States should employ tech tools to protect residents from rash of unemployment fraud now overwhelming them
Since the COVID-19 pandemic struck, states have been overwhelmed by a surge in unemployment claims. Cybercriminals have taken advantage of the crisis by filing fraudulent claims using stolen identities. This has caused billions of dollars of losses for states and millions of people who filed legitimate claims unable to get payments. On Oct. 14, the state of Maryland joined a long line of states in reporting that more than 82% of their unemployment claims are being investigated as fraudulent. That’s why it’s so critical that state governments invest in better identity verification technology. Thankfully, we have the tools today to solve this issue.
In Maryland alone, criminals have already stolen more than $500 million. In addition to this lost money, states are having to spend millions to investigate the crimes. Washington state had to call in 54 National Guard troops to help with identity verification. The U.S. Department of Labor awarded the Maryland labor department $2.43 million in September to painstakingly investigate each claim. That is money they could be using on citizen services.
Of course, investigating individual criminals does nothing to prevent the next criminal from doing the same thing. States have been aware of the problem for months, but due to the antiquated technology they work with, they have no way to stop it, so they are spinning their wheels as criminals continue to steal money unchecked. The government predicts that $26 billion in COVID relief alone eventually could be stolen.
The only way to break this cycle is to improve the technology used to certify unemployment claims. Both New York and Connecticut’s unemployment systems are more than 40 years old. It’s this outdated technology that has caused delays in payments to people who need it the most during the pandemic. When you were walking around with your Walkman or excited to get your first VCR – that’s when these states first started using these programs. The federal government needs to act quickly by helping states upgrade their systems.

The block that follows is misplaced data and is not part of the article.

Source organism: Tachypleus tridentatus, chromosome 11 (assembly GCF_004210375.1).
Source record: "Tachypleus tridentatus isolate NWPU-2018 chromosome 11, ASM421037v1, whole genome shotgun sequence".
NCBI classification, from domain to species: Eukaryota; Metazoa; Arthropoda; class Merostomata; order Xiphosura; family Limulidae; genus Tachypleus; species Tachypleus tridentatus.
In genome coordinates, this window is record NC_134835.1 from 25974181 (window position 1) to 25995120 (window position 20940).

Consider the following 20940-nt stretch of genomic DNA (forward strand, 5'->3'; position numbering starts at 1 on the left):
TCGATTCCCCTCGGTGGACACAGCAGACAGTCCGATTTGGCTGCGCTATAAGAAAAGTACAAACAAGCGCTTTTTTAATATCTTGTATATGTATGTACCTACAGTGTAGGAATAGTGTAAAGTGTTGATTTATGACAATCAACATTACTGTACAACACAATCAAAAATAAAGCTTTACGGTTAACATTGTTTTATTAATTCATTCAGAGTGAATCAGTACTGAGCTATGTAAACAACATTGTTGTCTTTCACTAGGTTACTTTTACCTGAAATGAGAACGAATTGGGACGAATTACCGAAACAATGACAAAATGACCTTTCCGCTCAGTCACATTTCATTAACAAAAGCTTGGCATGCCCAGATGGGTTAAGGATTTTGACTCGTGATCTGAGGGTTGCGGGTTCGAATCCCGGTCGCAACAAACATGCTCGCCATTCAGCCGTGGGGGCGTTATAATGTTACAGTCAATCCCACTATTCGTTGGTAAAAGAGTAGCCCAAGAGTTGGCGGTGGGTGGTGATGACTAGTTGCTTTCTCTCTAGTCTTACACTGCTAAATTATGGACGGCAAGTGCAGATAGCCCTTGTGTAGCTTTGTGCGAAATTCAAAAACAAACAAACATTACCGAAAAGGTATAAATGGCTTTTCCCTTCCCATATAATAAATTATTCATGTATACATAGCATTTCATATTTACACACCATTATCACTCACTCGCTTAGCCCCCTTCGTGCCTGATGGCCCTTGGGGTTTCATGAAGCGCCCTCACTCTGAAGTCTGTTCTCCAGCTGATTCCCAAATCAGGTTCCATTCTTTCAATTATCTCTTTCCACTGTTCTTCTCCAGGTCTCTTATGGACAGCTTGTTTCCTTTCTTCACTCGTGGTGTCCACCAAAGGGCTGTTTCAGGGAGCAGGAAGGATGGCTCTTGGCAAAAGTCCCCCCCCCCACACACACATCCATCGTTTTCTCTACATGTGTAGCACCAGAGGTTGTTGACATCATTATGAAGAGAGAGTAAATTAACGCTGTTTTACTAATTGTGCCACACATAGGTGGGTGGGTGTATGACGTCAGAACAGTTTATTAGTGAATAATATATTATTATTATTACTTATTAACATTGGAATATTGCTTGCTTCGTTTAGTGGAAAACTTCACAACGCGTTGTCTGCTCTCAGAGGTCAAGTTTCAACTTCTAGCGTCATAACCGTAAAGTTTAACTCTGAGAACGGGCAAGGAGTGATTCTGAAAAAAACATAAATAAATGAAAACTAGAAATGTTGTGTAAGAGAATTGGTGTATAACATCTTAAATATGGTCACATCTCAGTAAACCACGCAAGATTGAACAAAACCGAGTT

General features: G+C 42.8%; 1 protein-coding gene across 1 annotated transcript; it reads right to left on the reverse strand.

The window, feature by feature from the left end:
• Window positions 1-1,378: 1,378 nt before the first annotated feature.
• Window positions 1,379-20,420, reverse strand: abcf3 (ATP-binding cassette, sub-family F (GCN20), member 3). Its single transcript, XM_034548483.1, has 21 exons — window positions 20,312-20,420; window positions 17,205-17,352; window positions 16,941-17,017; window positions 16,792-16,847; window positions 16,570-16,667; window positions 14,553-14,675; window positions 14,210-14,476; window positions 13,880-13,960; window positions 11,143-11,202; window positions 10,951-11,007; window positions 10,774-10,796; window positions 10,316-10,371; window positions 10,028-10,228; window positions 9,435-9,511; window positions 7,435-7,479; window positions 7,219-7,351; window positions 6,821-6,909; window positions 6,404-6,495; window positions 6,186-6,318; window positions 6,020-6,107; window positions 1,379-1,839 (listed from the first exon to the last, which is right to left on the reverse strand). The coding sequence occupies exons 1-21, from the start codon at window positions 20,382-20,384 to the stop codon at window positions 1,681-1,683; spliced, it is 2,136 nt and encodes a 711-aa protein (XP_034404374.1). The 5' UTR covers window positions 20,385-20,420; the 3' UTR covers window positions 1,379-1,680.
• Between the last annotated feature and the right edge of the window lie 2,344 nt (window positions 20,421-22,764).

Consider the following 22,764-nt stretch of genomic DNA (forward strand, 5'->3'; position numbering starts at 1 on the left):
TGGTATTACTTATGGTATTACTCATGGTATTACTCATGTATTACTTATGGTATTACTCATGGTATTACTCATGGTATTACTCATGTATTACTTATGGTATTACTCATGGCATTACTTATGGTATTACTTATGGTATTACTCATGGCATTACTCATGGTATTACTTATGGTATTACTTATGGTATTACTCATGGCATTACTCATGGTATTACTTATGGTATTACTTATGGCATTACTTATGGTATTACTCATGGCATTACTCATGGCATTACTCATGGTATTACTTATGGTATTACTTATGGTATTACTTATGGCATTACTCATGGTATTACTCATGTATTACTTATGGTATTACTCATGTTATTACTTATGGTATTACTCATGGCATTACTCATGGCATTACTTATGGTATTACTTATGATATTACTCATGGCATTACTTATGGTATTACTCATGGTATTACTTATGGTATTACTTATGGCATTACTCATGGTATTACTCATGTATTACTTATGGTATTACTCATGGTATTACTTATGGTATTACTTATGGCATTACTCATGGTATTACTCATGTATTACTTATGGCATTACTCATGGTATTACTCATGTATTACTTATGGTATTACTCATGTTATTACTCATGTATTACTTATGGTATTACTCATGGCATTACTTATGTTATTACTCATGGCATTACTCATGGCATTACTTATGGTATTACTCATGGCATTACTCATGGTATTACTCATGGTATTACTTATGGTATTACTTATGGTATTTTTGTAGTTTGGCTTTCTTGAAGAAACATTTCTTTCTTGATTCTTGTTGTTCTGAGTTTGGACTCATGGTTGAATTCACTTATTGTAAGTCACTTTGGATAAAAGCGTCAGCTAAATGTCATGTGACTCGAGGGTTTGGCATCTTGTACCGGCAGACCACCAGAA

Requirements vary by state, but today, the way many unemployment claims work online is people are asked to provide personal information such as name, social security number, address etc. The issue is that large troves of this personal data is readily available for purchase on the dark web, making it relatively easy to file a fraudulent claim on behalf of someone else, no sophisticated hacking required.
To stop this fraud, we need greater safeguards to ensure that the person filing a claim matches the identity of the person on record. IDEMIA’s identity proofing and verification solution (ID&V), solves this need and is already being deployed by state unemployment agencies. States using ID&V require that a person use their smartphone to upload images of their ID (e.g. driver’s license or passport) and then take a selfie to ensure that the image on the ID matches both the selfie and also matches their photo on file at the DMV. The whole process only takes a couple of minutes for the consumer but can drastically reduce fraudulent claims while accelerating the processing of legitimate claims.
State budgets are under siege as they struggle to address the challenges of COVID, and meanwhile, residents are going without their benefits – they need help now. This is a gap that is being overlooked. Congress should act quickly to fix the problem by funding the long-overdue upgrade to state systems.